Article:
Saturday

22 September 2012

"Turn to me and be saved." (v. 22)


Background

Salvation is a word that is thrown around fairly loosely these days. Chris Moyles is the saviour of Radio One, Robin van Persie might be the saviour of Manchester United, Jessica Ennis was the saviour of British Olympic hopes, and so on! The Salvation Army (SA) have done remarkable work in the UK for nearly 150 years, but the popularity and common usage of the name has perhaps stopped some people thinking about what true salvation is. Not because the SA do not save, quite the opposite, they do amazing work, saving people on a daily basis. But rather because they have done such a good job, that salvation has become a household word, instead of something that people think about, and realise that it is completely life-changing!

In this passage, Isaiah is voicing God's appeal to the Israelites to get alongside God once again, and offers salvation in return. This salvation is "everlasting" (v. 17) and it means that "shame" and 'disgrace' will be things of the past! Isaiah states that God did not hide, or make God's own truth cryptic or complex, but made it plain for all to see. As such, salvation has been made achievable and accessible! I once heard of a church conversation about times of the morning service. The congregation hoped to make the service later in the morning, but some were said to say that 'getting to church should be difficult', as a test of endurance and sticking power. I don't believe that God works like this, and for me this passage reinforces my feelings.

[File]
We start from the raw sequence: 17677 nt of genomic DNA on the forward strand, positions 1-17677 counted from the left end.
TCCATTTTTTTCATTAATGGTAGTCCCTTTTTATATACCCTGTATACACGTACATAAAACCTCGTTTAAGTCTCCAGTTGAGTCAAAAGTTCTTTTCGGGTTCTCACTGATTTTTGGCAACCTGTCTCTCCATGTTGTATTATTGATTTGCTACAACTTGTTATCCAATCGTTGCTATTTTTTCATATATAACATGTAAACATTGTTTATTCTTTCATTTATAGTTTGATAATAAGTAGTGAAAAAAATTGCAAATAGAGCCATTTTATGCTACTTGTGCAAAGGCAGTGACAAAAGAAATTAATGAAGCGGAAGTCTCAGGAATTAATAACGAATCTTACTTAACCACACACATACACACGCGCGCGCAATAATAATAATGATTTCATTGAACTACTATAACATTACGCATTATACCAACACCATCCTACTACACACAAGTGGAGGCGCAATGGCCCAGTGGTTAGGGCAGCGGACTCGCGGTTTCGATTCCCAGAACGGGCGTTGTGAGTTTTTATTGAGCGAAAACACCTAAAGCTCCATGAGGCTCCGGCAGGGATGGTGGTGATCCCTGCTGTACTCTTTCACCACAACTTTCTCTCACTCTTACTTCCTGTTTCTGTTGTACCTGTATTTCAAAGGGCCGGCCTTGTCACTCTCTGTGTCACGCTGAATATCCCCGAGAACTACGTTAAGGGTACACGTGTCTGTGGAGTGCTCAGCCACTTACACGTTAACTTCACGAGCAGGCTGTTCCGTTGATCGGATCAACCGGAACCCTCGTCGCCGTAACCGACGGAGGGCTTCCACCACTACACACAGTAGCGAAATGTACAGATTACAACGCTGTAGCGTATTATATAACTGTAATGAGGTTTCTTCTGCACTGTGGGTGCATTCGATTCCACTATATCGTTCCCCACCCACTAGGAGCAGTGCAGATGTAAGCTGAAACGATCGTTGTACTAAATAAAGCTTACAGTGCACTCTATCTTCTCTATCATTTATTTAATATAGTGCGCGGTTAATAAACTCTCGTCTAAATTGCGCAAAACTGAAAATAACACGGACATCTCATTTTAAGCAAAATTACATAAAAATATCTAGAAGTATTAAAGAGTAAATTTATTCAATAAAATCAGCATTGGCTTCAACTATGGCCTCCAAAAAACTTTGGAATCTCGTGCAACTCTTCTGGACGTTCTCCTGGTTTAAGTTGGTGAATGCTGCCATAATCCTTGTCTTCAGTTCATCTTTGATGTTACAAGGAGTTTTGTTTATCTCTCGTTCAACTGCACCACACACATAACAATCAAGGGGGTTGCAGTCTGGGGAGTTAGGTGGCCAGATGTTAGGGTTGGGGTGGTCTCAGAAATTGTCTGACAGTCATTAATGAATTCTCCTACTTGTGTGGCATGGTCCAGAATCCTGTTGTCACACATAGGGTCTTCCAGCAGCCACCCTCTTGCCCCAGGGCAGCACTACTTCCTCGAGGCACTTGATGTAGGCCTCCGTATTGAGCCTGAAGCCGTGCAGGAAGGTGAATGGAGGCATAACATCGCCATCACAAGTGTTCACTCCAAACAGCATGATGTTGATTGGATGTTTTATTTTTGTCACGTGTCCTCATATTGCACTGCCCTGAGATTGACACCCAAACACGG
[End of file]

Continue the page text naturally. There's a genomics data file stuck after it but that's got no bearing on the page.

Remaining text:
However, God wants our salvation to be complete and life changing so that the past can be left behind. It's a difficult thing to verbalise, but in Tolstoy's novel 'Anna Karenina', after Anna leaves her husband, Karenin is entreated by another to believe fully in God, and he gives the appearance of doing so, because this makes his life easier, and everyone assumes that he is now ok, rather than having to answer difficult questions. Whether this is a regular occurrence is debatable, but the notion is simple - salvation is either complete, or is actually worth significantly less. We are given the opportunity for complete salvation; "turn to me and be saved", and this chance is as huge as it sounds. What Karenin doesn't know is that the relief that he gets from living a lie could be hugely multiplied if he found true salvation. This is a reminder to all of us, that our salvation is complete and unending, so we should live remembering that this is the case. Thanks be to God for saving each and every one of us.


To Ponder

  • In what ways have you been saved by God?
  • How is this different from, or the same as worldly salvation?


Bible notes author: Jon Curtis

  • Sign up for e-newslettersKeep in touch with what interests you